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He is also well-known for his 'war model' of the growth of the modern city and the evolution of human society. He is also the inventor of the term 'dromology', meaning the logic of speed. His major works include War and Cinema , Speed and Politics and The Information Bomb in which he argues, among many other things, that military projects and technologies drive history. Like some other cultural theorists, he rejects labels - including 'cultural theorist' - yet he has been linked with post-structuralism and postmodernism. Some people describe Virilio's work as being positioned in the realm of the 'hypermodern'. This description seems most apt, as Virilio works very much with the concepts and artefacts of modernism. He has links with phenomenology, for example, and offers critiques of modernist art movements such as Futurism. His work has been compared to that of Baudrillard, Deleuze & Guattari, Lyotard and others, although many of these connections are problematic. Virilio describes himself as an 'urbanist'.
Virilio's predictions about 'logistics of perception' - the use of images and information in war - (in War and Cinema , 1984) were so accurate that during the Gulf War he was invited to discuss his ideas with French military officers. While Baudrillard famously argued that the (first) Gulf War did not take place, Virilio argued that it was a 'world war in miniature'.
Paul Virilio was born in Paris in 1932. After training at the Ecole des Metiers d' Art, Virilio specialised in stained-glass artwork, and worked alongside Matisse in churches in Paris. In 1950, he converted to Christianity. After being conscripted into the army during the Algerian war of independence, Virilio studied phenomenology with Merleau-Ponty at the Sorbonne.
In 1958, Virilio conducted a phenomenological enquiry into military space and the organization of territory, particularly concerning the 'Atlantic Wall' — the 15,000 Nazi bunkers built during World War II along the coastline of France and designed to repel any Allied assault. In 1963 he began collaborating with the architect Claude Parent and formed the 'Architecture Principe ' group. After participating in the May 1968 uprising in Paris, Virilio was nominated Professor by the students at the Ecole Speciale d' Architecture. In 1973 be became Director of Studies. In the same year, Virilio became director of the magazine L'Espace Critique . In 1975 he co-organised the Bunker Archeologie exhibition at the Decorative Arts Museum in Paris, a collection of texts and images relating to the Atlantic Wall. Since then he has been widely published, translated and anthologised.
In 1998, Virilio retired from teaching. His latest projects involve working with homeless groups in Paris and building the first Museum of the Accident.
The integral accident
Technology cannot exist without the potential for accidents.
Meaning: the 'science (or logic) of speed'. Dromology is important when considering the structuring of society in relation to warfare. 'Whoever controls the territory possesses it. Possession of territory is not primarily about laws and contracts, but first and foremost a matter of movement and circulation.' Source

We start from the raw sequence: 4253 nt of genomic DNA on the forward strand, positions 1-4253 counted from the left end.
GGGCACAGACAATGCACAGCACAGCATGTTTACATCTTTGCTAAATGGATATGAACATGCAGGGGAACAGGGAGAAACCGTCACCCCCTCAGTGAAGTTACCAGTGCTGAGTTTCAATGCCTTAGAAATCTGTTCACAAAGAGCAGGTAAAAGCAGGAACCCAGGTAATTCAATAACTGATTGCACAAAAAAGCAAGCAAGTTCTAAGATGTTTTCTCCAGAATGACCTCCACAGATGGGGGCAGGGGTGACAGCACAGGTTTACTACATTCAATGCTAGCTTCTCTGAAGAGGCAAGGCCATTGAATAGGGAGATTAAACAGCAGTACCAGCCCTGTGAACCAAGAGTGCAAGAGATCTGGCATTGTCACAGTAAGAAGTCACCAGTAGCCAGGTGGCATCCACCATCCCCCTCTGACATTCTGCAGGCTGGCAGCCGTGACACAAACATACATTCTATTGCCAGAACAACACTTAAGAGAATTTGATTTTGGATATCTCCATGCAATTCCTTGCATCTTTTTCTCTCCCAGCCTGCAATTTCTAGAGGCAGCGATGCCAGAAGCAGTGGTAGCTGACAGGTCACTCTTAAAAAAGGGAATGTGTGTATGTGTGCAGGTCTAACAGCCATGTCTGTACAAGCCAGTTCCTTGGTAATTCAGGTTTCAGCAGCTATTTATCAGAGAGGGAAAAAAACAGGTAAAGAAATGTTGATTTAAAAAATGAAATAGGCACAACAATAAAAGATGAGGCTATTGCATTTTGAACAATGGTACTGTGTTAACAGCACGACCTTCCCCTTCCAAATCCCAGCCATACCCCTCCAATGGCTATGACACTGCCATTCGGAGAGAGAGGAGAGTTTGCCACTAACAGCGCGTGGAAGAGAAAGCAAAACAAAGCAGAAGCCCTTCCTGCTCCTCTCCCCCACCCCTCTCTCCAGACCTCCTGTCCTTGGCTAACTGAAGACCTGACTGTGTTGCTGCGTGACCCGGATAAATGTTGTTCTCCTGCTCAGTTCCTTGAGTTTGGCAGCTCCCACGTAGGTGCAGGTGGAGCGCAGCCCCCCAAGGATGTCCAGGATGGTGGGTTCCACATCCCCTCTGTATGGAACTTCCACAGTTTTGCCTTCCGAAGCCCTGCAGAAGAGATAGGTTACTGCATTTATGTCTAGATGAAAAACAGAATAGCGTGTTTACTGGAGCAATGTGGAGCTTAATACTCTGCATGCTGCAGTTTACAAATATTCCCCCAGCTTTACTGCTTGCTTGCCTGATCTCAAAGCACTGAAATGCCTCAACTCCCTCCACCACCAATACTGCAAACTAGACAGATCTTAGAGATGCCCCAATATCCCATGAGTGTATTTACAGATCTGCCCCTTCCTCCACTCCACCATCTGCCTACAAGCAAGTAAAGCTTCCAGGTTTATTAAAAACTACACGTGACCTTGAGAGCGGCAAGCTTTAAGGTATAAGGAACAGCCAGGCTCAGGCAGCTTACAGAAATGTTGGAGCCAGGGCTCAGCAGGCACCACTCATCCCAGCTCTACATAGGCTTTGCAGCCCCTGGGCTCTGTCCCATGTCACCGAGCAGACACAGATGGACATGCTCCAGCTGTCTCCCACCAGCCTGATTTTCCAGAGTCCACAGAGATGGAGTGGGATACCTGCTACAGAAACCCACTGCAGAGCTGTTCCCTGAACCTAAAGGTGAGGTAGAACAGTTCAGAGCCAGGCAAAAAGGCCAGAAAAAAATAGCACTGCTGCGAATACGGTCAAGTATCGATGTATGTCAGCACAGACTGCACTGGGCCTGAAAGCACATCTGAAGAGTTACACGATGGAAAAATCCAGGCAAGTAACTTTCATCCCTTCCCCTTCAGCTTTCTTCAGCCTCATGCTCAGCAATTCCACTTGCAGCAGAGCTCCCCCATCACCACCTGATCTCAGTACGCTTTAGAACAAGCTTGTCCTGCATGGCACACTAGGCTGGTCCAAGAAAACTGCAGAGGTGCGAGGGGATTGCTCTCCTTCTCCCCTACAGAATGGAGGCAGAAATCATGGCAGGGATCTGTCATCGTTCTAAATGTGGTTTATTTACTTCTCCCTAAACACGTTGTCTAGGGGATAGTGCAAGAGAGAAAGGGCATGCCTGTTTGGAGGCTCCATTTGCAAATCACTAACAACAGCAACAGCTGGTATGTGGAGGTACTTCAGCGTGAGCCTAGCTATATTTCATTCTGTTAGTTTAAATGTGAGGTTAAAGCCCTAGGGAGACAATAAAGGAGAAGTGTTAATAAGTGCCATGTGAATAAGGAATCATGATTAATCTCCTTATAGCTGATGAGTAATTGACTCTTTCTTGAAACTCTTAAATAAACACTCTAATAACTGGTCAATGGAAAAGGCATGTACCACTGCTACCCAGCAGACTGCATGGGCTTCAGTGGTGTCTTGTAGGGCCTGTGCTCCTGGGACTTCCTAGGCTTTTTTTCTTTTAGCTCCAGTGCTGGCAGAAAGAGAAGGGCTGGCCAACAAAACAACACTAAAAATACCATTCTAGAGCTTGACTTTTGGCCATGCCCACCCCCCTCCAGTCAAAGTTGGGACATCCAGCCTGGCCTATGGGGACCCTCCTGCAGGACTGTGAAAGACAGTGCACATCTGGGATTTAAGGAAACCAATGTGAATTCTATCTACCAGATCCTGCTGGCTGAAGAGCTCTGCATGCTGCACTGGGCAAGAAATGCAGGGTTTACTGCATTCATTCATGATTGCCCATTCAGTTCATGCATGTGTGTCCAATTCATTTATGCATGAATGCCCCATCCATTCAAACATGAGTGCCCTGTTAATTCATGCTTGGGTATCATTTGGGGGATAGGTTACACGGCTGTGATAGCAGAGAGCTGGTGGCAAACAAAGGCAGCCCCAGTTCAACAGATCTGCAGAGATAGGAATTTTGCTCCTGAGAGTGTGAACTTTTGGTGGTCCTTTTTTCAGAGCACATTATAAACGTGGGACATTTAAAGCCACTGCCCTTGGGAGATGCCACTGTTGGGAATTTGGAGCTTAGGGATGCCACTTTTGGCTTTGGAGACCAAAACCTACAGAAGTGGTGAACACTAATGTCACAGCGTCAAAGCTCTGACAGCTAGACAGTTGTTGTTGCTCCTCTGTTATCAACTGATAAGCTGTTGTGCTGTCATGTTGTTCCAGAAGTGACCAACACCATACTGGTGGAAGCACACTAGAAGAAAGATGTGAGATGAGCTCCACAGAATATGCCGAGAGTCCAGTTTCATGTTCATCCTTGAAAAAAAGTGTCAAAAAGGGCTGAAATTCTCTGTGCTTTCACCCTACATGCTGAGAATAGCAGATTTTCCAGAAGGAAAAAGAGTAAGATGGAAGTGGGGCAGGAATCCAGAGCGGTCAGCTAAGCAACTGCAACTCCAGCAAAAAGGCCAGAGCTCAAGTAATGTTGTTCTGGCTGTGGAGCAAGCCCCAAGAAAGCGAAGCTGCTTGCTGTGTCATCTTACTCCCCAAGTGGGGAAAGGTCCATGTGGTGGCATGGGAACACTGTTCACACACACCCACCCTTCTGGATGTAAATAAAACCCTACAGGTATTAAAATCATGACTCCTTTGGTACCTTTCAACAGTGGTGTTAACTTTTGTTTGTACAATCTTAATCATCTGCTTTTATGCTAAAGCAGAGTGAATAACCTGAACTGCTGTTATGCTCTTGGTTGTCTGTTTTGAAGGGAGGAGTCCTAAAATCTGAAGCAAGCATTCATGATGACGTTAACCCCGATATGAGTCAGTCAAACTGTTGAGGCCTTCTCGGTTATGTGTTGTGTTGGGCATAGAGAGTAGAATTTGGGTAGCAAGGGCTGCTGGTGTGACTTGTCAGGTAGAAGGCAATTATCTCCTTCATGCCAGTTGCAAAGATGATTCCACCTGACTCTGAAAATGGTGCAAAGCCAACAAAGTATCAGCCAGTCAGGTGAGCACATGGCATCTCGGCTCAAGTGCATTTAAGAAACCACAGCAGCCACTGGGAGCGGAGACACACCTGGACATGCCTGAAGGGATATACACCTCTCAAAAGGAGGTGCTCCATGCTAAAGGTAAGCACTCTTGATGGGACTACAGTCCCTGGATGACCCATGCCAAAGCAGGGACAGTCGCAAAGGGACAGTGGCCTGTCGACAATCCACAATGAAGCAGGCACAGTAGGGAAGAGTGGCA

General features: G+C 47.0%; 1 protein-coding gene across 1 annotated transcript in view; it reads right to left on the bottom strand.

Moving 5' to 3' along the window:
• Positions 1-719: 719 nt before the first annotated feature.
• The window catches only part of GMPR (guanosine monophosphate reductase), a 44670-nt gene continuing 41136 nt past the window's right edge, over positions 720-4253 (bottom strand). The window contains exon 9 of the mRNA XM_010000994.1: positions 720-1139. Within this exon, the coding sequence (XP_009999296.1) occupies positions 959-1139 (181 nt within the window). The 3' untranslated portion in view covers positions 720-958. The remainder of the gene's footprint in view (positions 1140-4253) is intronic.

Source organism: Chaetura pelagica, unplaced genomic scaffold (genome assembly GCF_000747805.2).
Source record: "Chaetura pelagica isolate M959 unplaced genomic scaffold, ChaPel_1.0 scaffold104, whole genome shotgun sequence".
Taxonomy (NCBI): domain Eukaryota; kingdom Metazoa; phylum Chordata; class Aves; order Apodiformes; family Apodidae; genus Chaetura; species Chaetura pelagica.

Logistics of perception
In contemporary warfare logistics does not just imply the movement of personnel, tanks, fuel and so on but also implies the movement of images both to and from the battlefield. Virilio talks a lot about the creation of CNN and the concept of the newshound . The newshound will capture images which will then be sent to CNN, which may then be broadcast to the public. This movement of images can start a conflict (Virilio uses the example of the events following the broadcasting of the Rodney King footage). The logistics of perception also relates to the televising of military maneuvers and the images of conflict that are watched not only by people at home but also by the military personnel involved in the conflict. The 'field of battle' also exists as a 'field of perception'.
War of movement
For Virilio, the transition from feudalism to capitalism was driven not primarily by the politics of wealth and production techniques but by the mechanics of war. Virilio argues that the traditional feudal fortified city disappeared because of the increasing sophistication of weapons and possibilities for warfare. For Virilio, the concept of siege warfare became rather a war of movement. In Speed and Politics , he argues that 'history progresses at the speed of its weapons systems'.
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'The first deterrence, nuclear deterrence, is presently being superseded by the second deterrence: a type of deterrence based on what I call 'the information bomb' associated with the new weaponry of information and communications technologies. Thus, in the very near future, and I stress this important point, it will no longer be war that is the continuation of politics by other means, it will be what I have dubbed 'the integral accident' that is the continuation of politics by other means.' From Ctheory Interview With Paul Virilio 'The Kosovo War Took Place In Orbital Space: Paul Virilio in Conversation with John Armitage'
'The speed of light does not merely transform the world. It becomes the world. Globalisation is the speed of light.' ibid
'War was my university. Everything has proceeded from there.' From An Interview with James Der Derian
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